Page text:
Your hubby sounds very talented. Wish they all were. Is it possible you could move the coop farther away from your neighbor so, he won't complain? Have you been bringing him any eggs as a peace offering. That can buy a lot of good will.
 

BantamLover21

Crowing
7 Years
Jul 24, 2013
23,660
1,553
426
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Glad you joined us!

Feel free to ask lots of questions! We're all here to help.
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Wyandottes7 gave you good advice. Good luck with the flock!
 

TwoCrows

🌻🐣🌻
BYC Staff
Premium Feather Member
10 Years
Mar 21, 2011
47,951
107,197
1,712
New Mexico, USA
My Coop
My Coop
Hello there and welcome to BYC!
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Yes, they do grow fast and can out grow these small coops. I had the same trouble when I first got into chickens. Wyandottes X2 You need to remove the heat lamp. Chickens have built in heaters. Their feathers are incredibly warm and all you are going to do is make them sick. They can adapt to the coldest of temps in the winter. There are members here from Alaska that keep their chickens in un insulated coops, no heat, no heated water dishes, any of it. The chickens survive Minus 40 degree temps on a daily basis. You want your birds to be able to go outside every day in the winter. And the coop needs to be airy. Do not close it up tight with vents shut in the winter. Not enough ventilation and they will get frost bite and respiratory ailments. So let that air fly!

Good luck on this new journey and welcome to our flock!
 

mimofoster

Hatching
5 Years
Sep 16, 2014
5
0
7
Wow, sounds like maybe we don't need the heat lamp and i am worried about fire hazards. We are fairly new to this part of the country and are worrying about those really cold temps but did our research and looked for cold hardy breeds, these were sold as Americanas but I'm pretty sure they are in fact Easter Eggers. We do have a heated base for our chicken waterer. I may add a couple of chickens next spring if I notice the overmating is a problem. I think I could fit two more in the bigger coop but not the tractor. Thanks for the advice.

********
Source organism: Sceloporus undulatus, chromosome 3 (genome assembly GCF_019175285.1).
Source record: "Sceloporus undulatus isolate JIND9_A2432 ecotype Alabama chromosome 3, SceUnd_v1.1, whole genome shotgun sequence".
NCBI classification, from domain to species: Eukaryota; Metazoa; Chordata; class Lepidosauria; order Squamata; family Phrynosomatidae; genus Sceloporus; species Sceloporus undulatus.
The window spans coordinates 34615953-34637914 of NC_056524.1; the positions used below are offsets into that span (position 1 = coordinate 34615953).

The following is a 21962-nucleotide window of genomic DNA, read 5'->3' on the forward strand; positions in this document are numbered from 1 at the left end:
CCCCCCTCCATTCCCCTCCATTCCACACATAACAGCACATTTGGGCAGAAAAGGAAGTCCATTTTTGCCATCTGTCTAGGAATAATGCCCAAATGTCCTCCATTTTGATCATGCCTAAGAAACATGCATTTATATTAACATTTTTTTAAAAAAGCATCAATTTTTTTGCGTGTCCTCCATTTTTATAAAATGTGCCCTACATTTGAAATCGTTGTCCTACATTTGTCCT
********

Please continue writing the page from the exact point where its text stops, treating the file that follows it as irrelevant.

Michael OShay

Crowing
5 Years
May 14, 2014
25,581
2,434
438
Montana
Welcome to BYC. Glad you decided to join our flock. Your coop looks nice, but you should definitely replace or else cover the chicken wire with hardware cloth as there are just too many predators that can either tear through chicken wire or else pass through the openings in the mesh (as many BYC members can attest to their own sorrow). Hardware cloth is extra expense, but it's cheaper than replacing your flock. Hardware cloth has saved many chicken owners a lot of tears. Please feel free to ask any specific questions you may have. We are here to help in any way we can. Good luck with your flock.
 

mimofoster

Hatching
5 Years
Sep 16, 2014
5
0
7
Shoot we had heard that about the wire and now we regret our decisions to take the risk. We were really hating the cost of the hardware cloth although we did dig down around the coop 3' out in each direction and layed hardware cloth in there before replacing the dirt. Really hating the idea of pulling down that wire from the walls, that was the worst part of the build big time but we have invested so much in these chickens so far. What gage and size of openings in the hardware cloth would you suggest? Should we go with the 1/4" or can we do the 1/2" openings?